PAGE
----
Illustrated Articles

Dogs + Parasites

  • Rocky Mountain Spotted Fever (RMSF) is spread by various species of ticks and is not confined just to the Rocky Mountain regions of North America. Clinical signs can be non-specific and affect multiple body systems. Early diagnosis and treatment give the best prognosis for recovery after treatment with antibiotics. Prevention of tick bites and prompt removal of ticks is important.

  • Roundworms are the most common gastrointestinal worm found in dogs and can also be transmitted to people. They are of most concern to puppies when present in large numbers, causing stunted growth, a pot-bellied appearance, and recurrent diarrhea. Diagnostic testing, treatment, and preventive measures are explained in this handout.

  • Salmon poisoning is caused by a type of bacteria found within parasitic flatworms that infect the tissues of wild fish found in coastal streams of the Pacific Northwest.

  • Sarcoptic mange is caused by a parasitic mite that burrows just beneath the surface of the skin. The Sarcoptes mites can bury into the skin of healthy adult dogs and puppies and feeds on material in and on the skin. The presence of the sarcoptic mite causes intense itching. There are several medications that are effective against Sarcoptes.

  • Sarolaner is given by mouth and is used to treat flea and tick infestations and has also been used off-label to treat certain types of mange and mites. Give as directed. Side effects are uncommon but may include stomach upset or neurologic symptoms. Do not use in pets with a history of seizures. If a negative reaction occurs, please call the veterinary office.

  • Tapeworms are parasites that infect the gastrointestinal tract of dogs, other animals, and humans. Several types of tapeworms are known to infect pets, but the most common species observed in dogs is Dipylidium caninum, which is transmitted through fleas. Risk factors, clinical signs, treatment, and prevention are explained in this handout. Other, less common types of tapeworms that affect dogs and humans are also covered.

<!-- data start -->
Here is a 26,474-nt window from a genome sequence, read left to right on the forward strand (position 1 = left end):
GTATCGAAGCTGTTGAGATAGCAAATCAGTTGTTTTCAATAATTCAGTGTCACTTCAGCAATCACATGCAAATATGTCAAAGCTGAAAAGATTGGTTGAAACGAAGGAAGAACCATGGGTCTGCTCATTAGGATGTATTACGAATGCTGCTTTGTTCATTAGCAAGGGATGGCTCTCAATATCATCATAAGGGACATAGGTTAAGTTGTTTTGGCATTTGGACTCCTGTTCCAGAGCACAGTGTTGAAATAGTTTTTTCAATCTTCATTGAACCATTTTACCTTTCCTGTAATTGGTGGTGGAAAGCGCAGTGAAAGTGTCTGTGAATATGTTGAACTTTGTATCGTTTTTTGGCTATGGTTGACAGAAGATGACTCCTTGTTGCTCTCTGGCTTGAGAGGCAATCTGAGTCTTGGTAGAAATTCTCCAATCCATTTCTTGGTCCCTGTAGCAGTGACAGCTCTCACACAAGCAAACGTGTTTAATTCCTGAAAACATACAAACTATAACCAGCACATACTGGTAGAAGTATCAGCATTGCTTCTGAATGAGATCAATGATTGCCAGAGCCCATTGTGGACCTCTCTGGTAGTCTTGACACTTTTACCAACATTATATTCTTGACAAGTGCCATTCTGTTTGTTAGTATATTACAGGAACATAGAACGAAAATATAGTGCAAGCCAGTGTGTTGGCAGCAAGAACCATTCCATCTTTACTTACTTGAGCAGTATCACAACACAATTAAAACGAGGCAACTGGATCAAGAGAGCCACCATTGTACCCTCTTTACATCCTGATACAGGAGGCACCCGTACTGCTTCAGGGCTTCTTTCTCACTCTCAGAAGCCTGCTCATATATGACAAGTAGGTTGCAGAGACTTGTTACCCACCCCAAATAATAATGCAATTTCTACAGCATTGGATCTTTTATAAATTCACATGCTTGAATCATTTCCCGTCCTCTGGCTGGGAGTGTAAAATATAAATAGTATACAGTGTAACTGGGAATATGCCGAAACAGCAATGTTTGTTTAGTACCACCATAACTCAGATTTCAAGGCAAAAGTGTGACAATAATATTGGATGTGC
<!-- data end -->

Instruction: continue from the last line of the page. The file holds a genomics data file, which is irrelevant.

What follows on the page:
• Ticks are parasites that feed on the blood of their host and can in turn transmit diseases to your pets or even you. They are prolific breeders and their life cycles can extend through multiple seasons. Prompt removal or use of preventatives limit or prevent the spread of disease, or kill the ticks.

  • Von Willebrand's disease causes an inability for blood to clot resulting in excessive bleeding. If this disease is suspected, initial screening tests include a complete blood count (CBC), buccal mucosal bleeding time, and a coagulation profile. More advanced diagnostics include assays that assess the quantity and functionality of vWF. DNA testing is available and most commonly used to evaluate animals used in breeding programs.

  • Whipworms are intestinal parasites that are about 1/4 inch (6 mm) long. They live in the intestinal tract of dogs where they cause severe irritation. Whipworm infection results in watery, bloody diarrhea, weight loss, and general debilitation. Any dog with chronic large bowel diarrhea should be suspected to have whipworms, even if the stool sample was negative. Whipworms are far less common today than in previous years, because of widespread use of modern heartworm prevention products.

  • Regular preventive health care for your dog can increase the length and quality of her life. Health care guidelines are established and kept up to date using the most recent evidence-based recommendations including the recommendation that all dogs receive a complete veterinary examination at least once a year or more frequently, depending on their individual needs and health concerns.

Hospital News

Welcome!

Summerfields Animal Hospital is a full-service, AAHA accredited animal hospital for small pets including dogs, cats, avian and exotics.

We understand and value the mutual affection, trust and loyalty that bind owners with their pets and believe the best approach to preserve that relationship is through practicing excellent medicine.

When sick, you want only the best care for your faithful pet companion. We work hard to provide exceptional care for your pet and outstanding customer service in a state-of-the-art environment.

Our website was designed to educate you about your pet, our hospital, our experienced veterinarians and the excellent services in veterinary medicine we provide.

Location Hours
Monday7:30am – 7:00pm
Tuesday7:30am – 7:00pm
Wednesday7:30am – 7:00pm
Thursday7:30am – 7:00pm
Friday7:30am – 7:00pm
Saturday7:30am – 7:00pm
Sunday2:00pm – 7:00pm

Emergency Process

We accept any emergency patient during regular business hours.

If possible, please call our office to let us know the details of your emergency so that we may be prepared for your arrival.

(817) 485-8511

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